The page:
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SpaceWeather.com -- News and information about meteor showers, solar flares, auroras, and near-Earth asteroids
SPACE WEATHER
Current conditions
Solar wind
speed: 356.4 km/sec
density: 2.9 protons/cm3
explanation | more data
Updated: Today at 2345 UT
X-ray Solar Flares
6-hr max: C4
1830 UT Aug15
24-hr: C4
1830 UT Aug15
explanation | more data
Updated: Today at: 2340 UT
Daily Sun: 15 Aug 10
Sunspot complex 1093-1099 poses a threat for C-class solar flarres. Credit: SDO/HMI
Resolutions: 4096, 1024, 512

more images: from Alan Friedman of Buffalo, NY; from Sascha Somodji of Krefeld, Germany; from Fabio Mariuzza of Biauzzo, Italy; from John Stetson of South Porland, Maine; from John C McConnell of Maghaberry Northern Ireland.
Sunspot number: 31
What is the sunspot number?
Updated 14 Aug 2010

Spotless Days
Current Stretch: 0 days
2010 total: 35 days (15%)
2009 total: 260 days (71%)
Since 2004: 803 days
Typical Solar Min: 486 days
explanation | more info
Updated 14 Aug 2010


The Radio Sun
10.7 cm flux: 85 sfu
explanation | more data
Updated 14 Aug2010

Current Auroral Oval:
Switch to: Europe, USA, New Zealand, Antarctica
Credit: NOAA/POES
Planetary K-index
Now: Kp= 1 quiet
24-hr max: Kp= 2
quiet
explanation | more data
Interplanetary Mag. Field
Btotal: 5.6 nT
Bz: 1.7 nT south
explanation | more data
Updated: Today at 2346 UT
Coronal Holes:
A narrow ssolar wind stream flowing from this sinuous coronal hole could reach Earth on August 15th. Credit: SDO/AIA
SPACE WEATHER
NOAA Forecasts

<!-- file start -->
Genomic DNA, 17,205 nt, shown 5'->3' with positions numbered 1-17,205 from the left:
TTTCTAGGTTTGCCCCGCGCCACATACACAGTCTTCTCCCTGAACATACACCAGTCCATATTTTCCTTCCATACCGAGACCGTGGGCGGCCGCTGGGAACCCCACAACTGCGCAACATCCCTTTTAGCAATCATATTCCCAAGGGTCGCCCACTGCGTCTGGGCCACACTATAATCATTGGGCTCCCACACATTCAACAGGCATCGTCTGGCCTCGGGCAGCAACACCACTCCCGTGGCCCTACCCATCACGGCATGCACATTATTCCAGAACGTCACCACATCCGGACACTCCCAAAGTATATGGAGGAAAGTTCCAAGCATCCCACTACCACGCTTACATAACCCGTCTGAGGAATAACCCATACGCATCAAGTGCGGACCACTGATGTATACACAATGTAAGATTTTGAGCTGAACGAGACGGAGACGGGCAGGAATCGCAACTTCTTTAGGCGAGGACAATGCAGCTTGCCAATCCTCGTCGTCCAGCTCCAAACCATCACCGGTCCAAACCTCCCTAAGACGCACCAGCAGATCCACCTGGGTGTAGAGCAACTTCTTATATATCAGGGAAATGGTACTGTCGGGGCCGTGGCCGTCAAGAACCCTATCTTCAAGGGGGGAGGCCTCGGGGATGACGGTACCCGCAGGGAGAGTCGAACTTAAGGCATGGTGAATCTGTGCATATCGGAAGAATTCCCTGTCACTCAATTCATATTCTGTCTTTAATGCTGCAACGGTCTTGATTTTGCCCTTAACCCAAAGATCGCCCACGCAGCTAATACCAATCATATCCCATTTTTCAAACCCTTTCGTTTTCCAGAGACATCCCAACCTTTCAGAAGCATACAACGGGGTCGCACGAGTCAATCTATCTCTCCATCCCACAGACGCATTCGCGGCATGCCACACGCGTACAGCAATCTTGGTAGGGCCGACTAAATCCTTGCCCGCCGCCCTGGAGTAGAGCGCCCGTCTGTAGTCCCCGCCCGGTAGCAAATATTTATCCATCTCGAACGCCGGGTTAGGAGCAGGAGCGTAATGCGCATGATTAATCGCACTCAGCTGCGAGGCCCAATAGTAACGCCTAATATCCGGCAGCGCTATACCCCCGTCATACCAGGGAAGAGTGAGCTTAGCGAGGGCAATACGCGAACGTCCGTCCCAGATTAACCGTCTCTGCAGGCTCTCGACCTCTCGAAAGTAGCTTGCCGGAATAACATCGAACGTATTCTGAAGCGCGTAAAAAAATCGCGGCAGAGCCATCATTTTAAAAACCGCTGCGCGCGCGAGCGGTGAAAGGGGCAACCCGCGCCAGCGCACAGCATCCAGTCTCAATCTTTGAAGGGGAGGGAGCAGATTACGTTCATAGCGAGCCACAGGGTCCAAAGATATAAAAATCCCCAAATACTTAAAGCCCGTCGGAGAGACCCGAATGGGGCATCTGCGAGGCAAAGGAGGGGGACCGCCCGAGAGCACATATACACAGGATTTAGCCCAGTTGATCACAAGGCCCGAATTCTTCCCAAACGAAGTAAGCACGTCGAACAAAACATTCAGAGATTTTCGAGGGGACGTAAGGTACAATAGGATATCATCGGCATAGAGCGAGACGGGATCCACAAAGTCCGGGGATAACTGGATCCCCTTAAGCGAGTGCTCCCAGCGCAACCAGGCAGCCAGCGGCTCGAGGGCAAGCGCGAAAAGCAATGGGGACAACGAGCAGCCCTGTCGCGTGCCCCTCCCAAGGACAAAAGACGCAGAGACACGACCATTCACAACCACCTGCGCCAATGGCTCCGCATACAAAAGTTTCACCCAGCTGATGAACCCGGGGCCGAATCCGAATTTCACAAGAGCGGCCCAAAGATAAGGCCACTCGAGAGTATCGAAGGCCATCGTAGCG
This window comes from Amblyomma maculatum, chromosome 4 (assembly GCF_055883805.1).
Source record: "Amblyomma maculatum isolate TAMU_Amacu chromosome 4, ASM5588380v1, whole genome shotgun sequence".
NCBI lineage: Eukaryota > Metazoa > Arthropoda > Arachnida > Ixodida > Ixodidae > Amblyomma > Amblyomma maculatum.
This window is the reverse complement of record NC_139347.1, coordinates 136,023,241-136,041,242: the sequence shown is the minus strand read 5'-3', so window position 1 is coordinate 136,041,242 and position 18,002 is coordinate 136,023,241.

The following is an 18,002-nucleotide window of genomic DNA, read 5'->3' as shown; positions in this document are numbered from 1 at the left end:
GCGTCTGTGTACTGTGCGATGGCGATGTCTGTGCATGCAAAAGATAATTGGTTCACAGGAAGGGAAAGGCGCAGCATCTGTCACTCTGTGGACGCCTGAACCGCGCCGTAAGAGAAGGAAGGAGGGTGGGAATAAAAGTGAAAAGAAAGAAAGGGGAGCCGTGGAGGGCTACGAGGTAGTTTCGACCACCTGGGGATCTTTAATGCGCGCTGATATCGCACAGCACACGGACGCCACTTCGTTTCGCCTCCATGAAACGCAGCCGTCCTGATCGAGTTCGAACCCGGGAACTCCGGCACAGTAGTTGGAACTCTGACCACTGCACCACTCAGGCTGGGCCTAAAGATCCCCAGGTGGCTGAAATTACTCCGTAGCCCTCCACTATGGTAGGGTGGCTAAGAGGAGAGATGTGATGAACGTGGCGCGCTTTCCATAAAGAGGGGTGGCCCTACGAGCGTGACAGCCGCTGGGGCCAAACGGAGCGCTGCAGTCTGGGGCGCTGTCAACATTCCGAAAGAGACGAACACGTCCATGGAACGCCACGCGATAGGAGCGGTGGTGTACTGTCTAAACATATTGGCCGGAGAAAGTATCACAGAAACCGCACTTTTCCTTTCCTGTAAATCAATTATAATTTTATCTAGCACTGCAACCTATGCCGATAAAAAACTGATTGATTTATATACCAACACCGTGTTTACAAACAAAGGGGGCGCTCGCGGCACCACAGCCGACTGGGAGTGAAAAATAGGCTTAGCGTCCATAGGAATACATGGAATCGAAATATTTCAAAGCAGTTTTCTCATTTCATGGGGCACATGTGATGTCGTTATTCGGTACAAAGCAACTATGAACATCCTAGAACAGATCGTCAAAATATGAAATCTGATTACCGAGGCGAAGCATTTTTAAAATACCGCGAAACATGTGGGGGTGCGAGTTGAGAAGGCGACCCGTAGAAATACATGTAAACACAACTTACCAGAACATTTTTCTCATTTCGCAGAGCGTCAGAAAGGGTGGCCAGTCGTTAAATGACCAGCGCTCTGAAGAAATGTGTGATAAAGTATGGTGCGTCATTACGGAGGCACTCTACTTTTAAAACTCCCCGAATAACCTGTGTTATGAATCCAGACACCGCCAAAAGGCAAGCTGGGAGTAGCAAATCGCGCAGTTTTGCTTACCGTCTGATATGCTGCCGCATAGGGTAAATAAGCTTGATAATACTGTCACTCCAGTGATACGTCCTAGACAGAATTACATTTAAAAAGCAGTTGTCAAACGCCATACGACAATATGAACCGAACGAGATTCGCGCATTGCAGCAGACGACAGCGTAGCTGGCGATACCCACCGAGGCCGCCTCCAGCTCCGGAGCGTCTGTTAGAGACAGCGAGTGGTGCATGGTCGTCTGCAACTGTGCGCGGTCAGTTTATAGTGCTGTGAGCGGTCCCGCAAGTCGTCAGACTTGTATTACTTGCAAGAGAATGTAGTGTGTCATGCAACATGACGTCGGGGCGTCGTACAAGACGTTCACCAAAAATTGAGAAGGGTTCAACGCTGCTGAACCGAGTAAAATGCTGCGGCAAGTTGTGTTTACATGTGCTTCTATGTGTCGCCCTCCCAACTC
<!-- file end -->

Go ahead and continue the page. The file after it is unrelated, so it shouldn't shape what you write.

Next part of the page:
Updated at: 2010 Aug 15 2201 UTC
FLARE
0-24 hr
24-48 hr
CLASS M
05 %
05 %
CLASS X
01 %
01 %
Geomagnetic Storms:
Probabilities for significant disturbances in Earth's magnetic field are given for three activity levels: active, minor storm, severe storm
Updated at: 2010 Aug 15 2201 UTC
Mid-latitudes
0-24 hr
24-48 hr
ACTIVE
20 %
20 %
MINOR
05 %
05 %
SEVERE
01 %
01 %
High latitudes
0-24 hr
24-48 hr
ACTIVE
30 %
35 %
MINOR
10 %
10 %
SEVERE
01 %
01 %
What's up in Space
August 15, 2010

AURORA ALERTS: Did you miss the Northern Lights? Next time get a wake-up call from Space Weather PHONE

 

CME ACTIVITY: The sun has produced three bright coronal mass ejections (CMEs) this weekend. None is heading directly for Earth, although the CME of Aug. 14th might deliver a glancing blow to Earth's magnetic field on August 17th. Click here for CME snapshots fro the Solar and Heliospheric Observatory (SOHO).

PERSEID RECAP: According to the International Meteor Shower, the Perseid meteor shower peaked on August 12th around 1800 UT with a maximum of 117 meteors per hour (ZHR). The nearly new Moon provided dark skies for excellent viewing, so the shower was widely observed. Browse the updated gallery for snapshots from around the world.

SUNSPOTS ERUPT IN TANDEM: On August 14th around 1005 UT, magnetic fields connecting sunspot 1093 and 1099 erupted, producing a two-sunspot solar flare (C4-class) and hurling a huge blob of plasma into space. Click on the image to launch a Solar Dynamics Observatory (SDO) movie of the event:


movie formats: 2.4 MB mpeg; 0.9 MB iPhone; 0.7 MB iPad

The explosion lasted for more than two hours, giving many amateur astronomers time to catch the eruption in action. UPDATE: New data from the Solar and Heliospheric Observatory (SOHO) show a coronal mass ejection (CME) emanating from the blast site. The cloud is not heading directly for Earth, but it could deliver a glancing blow to Earth's magnetic field on August 17th. NOAA forecasters estimate a 40% chance of high-latitude geomagnetic activity when it arrives.